It’s the most wonderful time of the year, or perhaps it’s not? It seems that with each passing year the rhetoric of the no Merry Christmas crowd ratchets up just a little more.
I must admit that part of me wants to chalk this up to the growing anti-Christian movement by groups like the ACLU; however, is that fair to those that may genuinely feel offended by Christmas.
It’s strange for me to imagine anyone actually being offended by Christmas. It does not bother me in the least if I am wished a “Happy Kwanzaa” or “Happy Hanukkah.” It must be Christ that is the source of their objections, but is Christmas still a Christian holiday?
The Christmas Story – How Authentic is It?
There is a real danger when we remove the text of the Bible from it’s original setting and culture. In the more than 2,000 years since Christ’s birth, I wonder if He would recognize it with all of the editing we have done.
We have added camels, stables, innkeepers, medieval type inns, donkeys, a non-crying Jesus, and even a little drummer boy. We condensed all of this down to one night, and arbitrarily decided December 25th was the very night He was born (probably to replace a pagan festival).
In all likelihood, Christ was born in the fall since the shepherds were still in their fields tending their flocks. Joseph and Mary may have been in Bethlehem for days or even weeks before the birth of Christ. Luke does not tell us.
Christ was placed in a manger (a feeding trough) which makes a pretty good temporary cradle. The inn is most likely the upper room of the ancestral home. It was common for people to bring their livestock in at night to protect against the elements and theft, so a manger would not be out of place. Of course, they could have just brought it in too. I also wonder, given Mary’s situation, how welcome she would have been – could this have been a slight?
Tradition, Tradition! Tradition!
Sorry, whenever I think of the word tradition I hear Tevye from Fiddler on the Roof singing “Tradition!” None of this information is particularly new, but we seem to continue celebrating that first Christmas the same way. Tradition has won out over authenticity.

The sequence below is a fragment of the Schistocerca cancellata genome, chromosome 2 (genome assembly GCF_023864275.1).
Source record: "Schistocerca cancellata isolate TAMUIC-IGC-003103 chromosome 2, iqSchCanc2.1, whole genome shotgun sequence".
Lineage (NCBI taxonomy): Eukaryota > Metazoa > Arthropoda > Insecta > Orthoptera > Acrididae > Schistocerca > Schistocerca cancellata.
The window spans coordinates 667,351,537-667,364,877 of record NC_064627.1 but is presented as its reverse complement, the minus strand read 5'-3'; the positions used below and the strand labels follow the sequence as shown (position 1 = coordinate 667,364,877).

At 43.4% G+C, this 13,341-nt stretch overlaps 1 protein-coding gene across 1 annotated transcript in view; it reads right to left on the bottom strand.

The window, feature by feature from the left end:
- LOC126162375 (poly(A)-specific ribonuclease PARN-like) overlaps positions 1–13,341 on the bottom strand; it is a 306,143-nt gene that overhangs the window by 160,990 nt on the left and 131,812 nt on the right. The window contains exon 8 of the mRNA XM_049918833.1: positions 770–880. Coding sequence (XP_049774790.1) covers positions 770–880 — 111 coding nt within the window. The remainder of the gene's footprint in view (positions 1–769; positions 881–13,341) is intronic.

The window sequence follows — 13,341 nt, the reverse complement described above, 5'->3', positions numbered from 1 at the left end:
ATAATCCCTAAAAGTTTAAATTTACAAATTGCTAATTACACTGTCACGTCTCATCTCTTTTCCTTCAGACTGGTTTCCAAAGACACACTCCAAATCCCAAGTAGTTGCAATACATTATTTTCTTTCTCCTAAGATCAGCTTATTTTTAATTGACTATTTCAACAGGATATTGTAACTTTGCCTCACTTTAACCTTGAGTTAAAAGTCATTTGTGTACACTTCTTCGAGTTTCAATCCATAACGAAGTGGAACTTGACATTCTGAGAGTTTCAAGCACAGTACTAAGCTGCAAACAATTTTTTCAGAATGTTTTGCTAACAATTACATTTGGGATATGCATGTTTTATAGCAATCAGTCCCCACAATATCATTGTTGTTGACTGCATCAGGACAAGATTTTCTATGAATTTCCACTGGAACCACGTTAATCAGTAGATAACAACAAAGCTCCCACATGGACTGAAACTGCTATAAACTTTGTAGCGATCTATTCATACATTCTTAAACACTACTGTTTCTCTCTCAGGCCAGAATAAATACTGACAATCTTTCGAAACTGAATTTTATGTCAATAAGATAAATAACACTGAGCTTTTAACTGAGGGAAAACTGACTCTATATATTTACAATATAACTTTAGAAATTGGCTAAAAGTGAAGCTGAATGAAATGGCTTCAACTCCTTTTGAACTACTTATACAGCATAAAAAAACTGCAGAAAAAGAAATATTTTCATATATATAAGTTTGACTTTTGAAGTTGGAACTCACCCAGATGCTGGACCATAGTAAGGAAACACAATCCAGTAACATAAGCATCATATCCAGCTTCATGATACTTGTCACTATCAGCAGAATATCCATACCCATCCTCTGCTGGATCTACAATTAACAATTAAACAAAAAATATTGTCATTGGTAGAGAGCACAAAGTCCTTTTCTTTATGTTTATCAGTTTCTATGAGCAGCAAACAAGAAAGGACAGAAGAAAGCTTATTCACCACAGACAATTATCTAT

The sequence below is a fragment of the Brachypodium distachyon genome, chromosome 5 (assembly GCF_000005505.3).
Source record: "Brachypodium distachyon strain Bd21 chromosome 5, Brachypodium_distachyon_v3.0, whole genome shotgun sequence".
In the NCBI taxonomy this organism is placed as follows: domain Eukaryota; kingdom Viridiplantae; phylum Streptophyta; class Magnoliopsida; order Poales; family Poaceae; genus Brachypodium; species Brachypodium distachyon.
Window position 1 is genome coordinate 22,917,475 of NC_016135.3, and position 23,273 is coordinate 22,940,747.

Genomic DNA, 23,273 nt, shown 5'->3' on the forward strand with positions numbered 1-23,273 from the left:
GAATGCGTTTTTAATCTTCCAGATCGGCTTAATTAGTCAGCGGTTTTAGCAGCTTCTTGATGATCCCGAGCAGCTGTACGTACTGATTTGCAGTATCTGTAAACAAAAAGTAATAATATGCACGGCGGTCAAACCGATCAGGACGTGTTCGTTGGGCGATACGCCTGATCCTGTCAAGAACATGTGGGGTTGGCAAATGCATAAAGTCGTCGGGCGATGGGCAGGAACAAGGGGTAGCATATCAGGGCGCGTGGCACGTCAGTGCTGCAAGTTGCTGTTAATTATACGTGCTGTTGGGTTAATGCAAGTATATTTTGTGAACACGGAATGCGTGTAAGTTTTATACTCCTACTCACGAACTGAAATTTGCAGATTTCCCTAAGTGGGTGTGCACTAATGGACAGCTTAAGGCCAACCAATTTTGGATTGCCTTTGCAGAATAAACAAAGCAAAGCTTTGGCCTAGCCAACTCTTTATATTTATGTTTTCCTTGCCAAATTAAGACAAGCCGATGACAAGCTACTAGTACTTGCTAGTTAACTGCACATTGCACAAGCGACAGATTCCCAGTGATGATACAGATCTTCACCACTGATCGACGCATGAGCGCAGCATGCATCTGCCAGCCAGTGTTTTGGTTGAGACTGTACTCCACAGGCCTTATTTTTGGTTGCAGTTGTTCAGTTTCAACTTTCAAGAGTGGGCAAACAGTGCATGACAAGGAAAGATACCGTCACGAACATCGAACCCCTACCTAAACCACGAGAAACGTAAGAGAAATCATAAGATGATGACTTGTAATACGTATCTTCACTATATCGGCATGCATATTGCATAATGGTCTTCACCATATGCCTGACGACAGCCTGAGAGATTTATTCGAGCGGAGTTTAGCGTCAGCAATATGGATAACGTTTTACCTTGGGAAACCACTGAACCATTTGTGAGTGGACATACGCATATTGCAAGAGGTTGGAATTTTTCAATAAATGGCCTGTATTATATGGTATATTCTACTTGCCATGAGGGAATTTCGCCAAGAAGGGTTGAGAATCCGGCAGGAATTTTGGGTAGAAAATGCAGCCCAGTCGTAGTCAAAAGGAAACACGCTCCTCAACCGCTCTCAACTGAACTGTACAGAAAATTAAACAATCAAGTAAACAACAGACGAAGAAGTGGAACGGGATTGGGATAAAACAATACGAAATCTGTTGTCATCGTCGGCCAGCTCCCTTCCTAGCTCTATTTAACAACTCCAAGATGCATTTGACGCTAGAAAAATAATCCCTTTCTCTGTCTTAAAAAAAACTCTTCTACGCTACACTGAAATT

When you wish someone “Merry Christmas” what does that really mean? Is it a jubilant reaction to the birth of the Messiah? If so, well that would certainly be offensive to Jews who do not believe the Messiah has come yet.
I doubt that this is what many people think about when they utter the words, even most Christians. Don’t get me wrong. I believe most Christians hold the Christmas story as a dear part of Christmas, but I think it has become just that – a part, instead of the meaning. How often do we really think of His birth during this season?
My home is filled with crosses. There’s one in just about any direction you look. When Christmas rolls around though, the number of crosses pales when compared to the snow people, gingerbread kids, candy canes, and ornaments that invade my house.
We have the traditional nativity scene (guilty), but even that is dwarfed by the sprawling Christmas village (it might even have a tiny nativity now that I think of it). I think there are now 23 huge Rubbermaid bins filled with just indoor decor.
For me, I say “Merry Christmas” out of tradition. If I really thought about it, then I would be joining the angel’s chorus announcing His birth and the good tidings that it brought. How could you not? Honestly though, I’m just not thinking that deep when I say it.
For all of my complaining about the commercialization of Christmas, I am one of those guilty of contributing to it. I hate gift shopping because I just hate to shop for others. My rants about how Christmas has been hi-jacked is more of a cover for my selfishness (although I do believe my rants have lots of merit).
When it comes down to it, I really like the Christmas that we celebrate now. The traditions are comforting, and have taken on their own meanings. It’s still a very magical time of the year. In my business, I send out “Happy Holidays” or “Seasons Greetings” cards. This covers all of the holidays without offending anyone.
All of my business ventures are based from home, but I would still decorate for Christmas if I had a traditional office space. I would put up a Christmas tree, a nativity, and I would wish people a “Merry Christmas.”
I Heard Him Exclaim as He Drove Out of Sight
If someone wishes me a “Happy Holidays,” I return the same. Any other greeting will likely just receive a smile and a “Thank You” in return. As far as Christmas being a Christian holiday, I think it is what you make of it. It probably always has been.
As for me and my house, I pledge to make Christ more than just a part of Christmas this year. I will impart the true Christmas story to my son. I will explain to him what’s been added, and why we continue some traditions even if inaccurate.
I will tell him that it’s not the day of Christ’s birthday that is important, but that God fulfilled His promise and provided a way for us to be reconciled with Him even when we did not deserve it. Christ would give us the greatest gift of all.
Unlike our house at Christmas, where the sparkle of Christmas decor obscures the crosses (wow talk about symbolism) – Christ will not be lost in Christmas. Whether I wish you a “Merry Christmas,” “Happy Holidays,” or “Seasons Greetings” know that I am also saying “God loves YOU and sent His Son to redeem YOU.”